More selection criteria: Form and function
So, to start, I won’t buy any rawhide products that have small or intricate pieces. I examine “knotted” products carefully; the best ones are made from a single sheet of rolled and knotted rawhide, whereas inferior products are made with separate, smaller pieces of rawhide forming the knots on the end of a rawhide “roll.” After just a few minutes of chewing, the knots loosen and separate from the roll; these small pieces can be swallowed whole, presenting a serious choking hazard.
Neither do I buy products that are made of shredded and pressed-together tiny bits of rawhide. The makers of good-quality rawhide chews say they use natural (and beneficial) collagen as a binder for these products. But since ingredients panels are not required for these products -which, despite the fact that dogs ingest them, are not considered a food item by the Food & Drug Administration -there is no sure way to know what binding agent has been used as the product’s “glue.”
The rawhide products that seem to best fit my selection criteria are the “rolled” products, made from a square of rawhide that’s been rolled up like a newspaper and dried. As the owner of a big dog, I look for the longest rolls I can find, so they last as long as possible before they are chewed to a length that my dog could possibly swallow. Then I take them away. Owners of smaller dogs could probably start with shorter rolls, but what’s the point? The longer the roll, the longer it will last.
The first thing I look at when buying a rawhide roll is the end of the roll. That’s the only way to see whether it has been made from a single, long sheet of rawhide -or whether a smaller sheet has been wrapped around a lot of bits and fragments of rawhide. As with the knots that are separate from the roll on some knotted products, these bits will be quickly released from their rawhide sheath as the dog starts to chew. And what do dogs do with small chunks of edible matter? Most dogs swallow any chunk of rawhide they can chew free, whether it is soft and safe or sharp and dangerous.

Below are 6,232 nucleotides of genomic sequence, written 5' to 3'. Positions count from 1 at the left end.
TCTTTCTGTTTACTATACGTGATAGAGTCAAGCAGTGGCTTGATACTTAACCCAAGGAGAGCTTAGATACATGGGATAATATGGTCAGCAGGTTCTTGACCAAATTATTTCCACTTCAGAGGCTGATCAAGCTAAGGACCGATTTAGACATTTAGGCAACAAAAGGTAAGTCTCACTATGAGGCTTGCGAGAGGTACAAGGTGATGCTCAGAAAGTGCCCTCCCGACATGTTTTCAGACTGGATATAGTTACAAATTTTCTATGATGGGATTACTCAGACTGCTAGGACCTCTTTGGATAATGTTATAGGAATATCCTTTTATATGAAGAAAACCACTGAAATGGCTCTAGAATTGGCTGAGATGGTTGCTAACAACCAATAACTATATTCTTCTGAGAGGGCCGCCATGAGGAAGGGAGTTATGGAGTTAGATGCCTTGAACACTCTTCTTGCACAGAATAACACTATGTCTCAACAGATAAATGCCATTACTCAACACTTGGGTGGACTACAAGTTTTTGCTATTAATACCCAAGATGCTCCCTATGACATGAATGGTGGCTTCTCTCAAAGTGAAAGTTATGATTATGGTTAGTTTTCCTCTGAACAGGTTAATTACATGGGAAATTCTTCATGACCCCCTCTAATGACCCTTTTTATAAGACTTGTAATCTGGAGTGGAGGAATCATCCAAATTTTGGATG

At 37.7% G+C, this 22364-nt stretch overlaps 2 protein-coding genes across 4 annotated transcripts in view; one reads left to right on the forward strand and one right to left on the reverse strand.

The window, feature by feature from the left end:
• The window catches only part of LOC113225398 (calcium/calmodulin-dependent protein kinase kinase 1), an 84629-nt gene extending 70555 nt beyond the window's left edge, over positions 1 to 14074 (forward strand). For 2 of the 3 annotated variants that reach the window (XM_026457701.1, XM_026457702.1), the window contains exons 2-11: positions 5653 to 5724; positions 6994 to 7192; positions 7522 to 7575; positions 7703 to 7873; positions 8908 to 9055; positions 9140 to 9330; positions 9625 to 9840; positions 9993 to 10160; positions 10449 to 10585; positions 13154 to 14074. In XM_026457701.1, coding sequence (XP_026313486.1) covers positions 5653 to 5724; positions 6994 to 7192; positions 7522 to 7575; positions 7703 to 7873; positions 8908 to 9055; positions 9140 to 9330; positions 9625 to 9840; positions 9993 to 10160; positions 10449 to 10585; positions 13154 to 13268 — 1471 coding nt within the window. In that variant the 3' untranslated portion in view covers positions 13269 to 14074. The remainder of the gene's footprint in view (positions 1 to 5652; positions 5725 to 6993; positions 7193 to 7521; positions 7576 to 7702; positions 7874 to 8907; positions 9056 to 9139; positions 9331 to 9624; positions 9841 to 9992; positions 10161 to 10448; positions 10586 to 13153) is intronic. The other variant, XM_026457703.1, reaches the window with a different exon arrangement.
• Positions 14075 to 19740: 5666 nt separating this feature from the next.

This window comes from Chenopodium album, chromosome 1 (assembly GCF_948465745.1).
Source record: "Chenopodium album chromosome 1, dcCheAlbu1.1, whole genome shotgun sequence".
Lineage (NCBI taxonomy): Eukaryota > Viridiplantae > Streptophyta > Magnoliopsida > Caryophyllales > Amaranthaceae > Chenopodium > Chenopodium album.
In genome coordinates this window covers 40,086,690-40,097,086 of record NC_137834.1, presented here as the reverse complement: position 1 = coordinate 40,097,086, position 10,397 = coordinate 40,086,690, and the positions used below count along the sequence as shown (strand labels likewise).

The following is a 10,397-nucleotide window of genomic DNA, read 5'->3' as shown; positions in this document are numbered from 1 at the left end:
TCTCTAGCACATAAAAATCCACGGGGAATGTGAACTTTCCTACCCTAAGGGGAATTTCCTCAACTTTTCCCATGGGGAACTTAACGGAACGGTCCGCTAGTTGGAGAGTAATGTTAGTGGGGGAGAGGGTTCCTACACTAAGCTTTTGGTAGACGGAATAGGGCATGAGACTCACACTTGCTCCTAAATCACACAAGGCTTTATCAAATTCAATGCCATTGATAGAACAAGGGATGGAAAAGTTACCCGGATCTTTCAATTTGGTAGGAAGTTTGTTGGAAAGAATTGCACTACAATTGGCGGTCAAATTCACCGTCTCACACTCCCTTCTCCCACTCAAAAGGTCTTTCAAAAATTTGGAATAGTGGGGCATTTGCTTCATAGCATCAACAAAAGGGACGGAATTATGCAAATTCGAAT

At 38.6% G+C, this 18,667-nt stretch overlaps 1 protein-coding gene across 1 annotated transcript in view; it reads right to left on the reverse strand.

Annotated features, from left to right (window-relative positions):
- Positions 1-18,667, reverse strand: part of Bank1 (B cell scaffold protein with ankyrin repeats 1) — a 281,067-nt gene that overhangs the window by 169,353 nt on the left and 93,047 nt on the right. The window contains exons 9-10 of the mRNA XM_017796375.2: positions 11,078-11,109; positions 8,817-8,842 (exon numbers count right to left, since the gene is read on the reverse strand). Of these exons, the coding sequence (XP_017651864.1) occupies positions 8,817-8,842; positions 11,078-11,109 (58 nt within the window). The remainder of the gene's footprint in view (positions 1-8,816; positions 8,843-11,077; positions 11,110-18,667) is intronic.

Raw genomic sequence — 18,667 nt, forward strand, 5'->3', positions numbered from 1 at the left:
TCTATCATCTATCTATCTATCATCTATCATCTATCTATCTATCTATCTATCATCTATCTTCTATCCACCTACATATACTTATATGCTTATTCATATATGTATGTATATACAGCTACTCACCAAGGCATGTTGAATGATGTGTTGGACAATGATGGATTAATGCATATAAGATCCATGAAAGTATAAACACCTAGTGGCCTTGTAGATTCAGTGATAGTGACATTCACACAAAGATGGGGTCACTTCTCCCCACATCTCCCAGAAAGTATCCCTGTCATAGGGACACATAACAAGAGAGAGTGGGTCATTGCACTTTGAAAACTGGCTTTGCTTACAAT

Until recently, I would dig through every bin, and examine every package of rawhide rolls until I found some that appeared to be made from just a couple of large sheets of rawhide each. Then I discovered a company that makes each of its rolls from a single long, thick piece of rawhide. I’ve never seen rawhide rolls as nice as those made by Wholesome Hide.
Quality is worth the expense
However, the Wholesome Hide rolls last much longer than most rawhide chews; it takes Otto up to a week (chewing for an hour a day or so) to chew one down to the point that I take it away for safety reasons. As expensive as these rolls are, however, I’ve found that they are less expensive than leather work boots, redwood decking, and garden hoses! It behooves me to make sure that my dog has a variety of safe chew items available to him at all times, and rawhide has provided one of the most reliably time-consuming, trouble-free chews he enjoys. Don’t get me wrong; I wouldn’t want rawhide, no matter the quality, to be a staple of any dog’s daily diet. But using top-quality rawhide as one of his regular jaw-exercisers keeps him happily occupied.
• KV Vet Supply
• West Coast Pet Supply
There used to be a company called Ecology Rawhide that made nice products, but despite seeing mentions of the company in hundreds of places on the Internet, we could not locate a working website or phone number for it.
There may be -there must be -other companies in the United States that make natural rawhide chews that meet all of our selection criteria. If you find products that meet this description, and that are not mentioned here, will you let us know?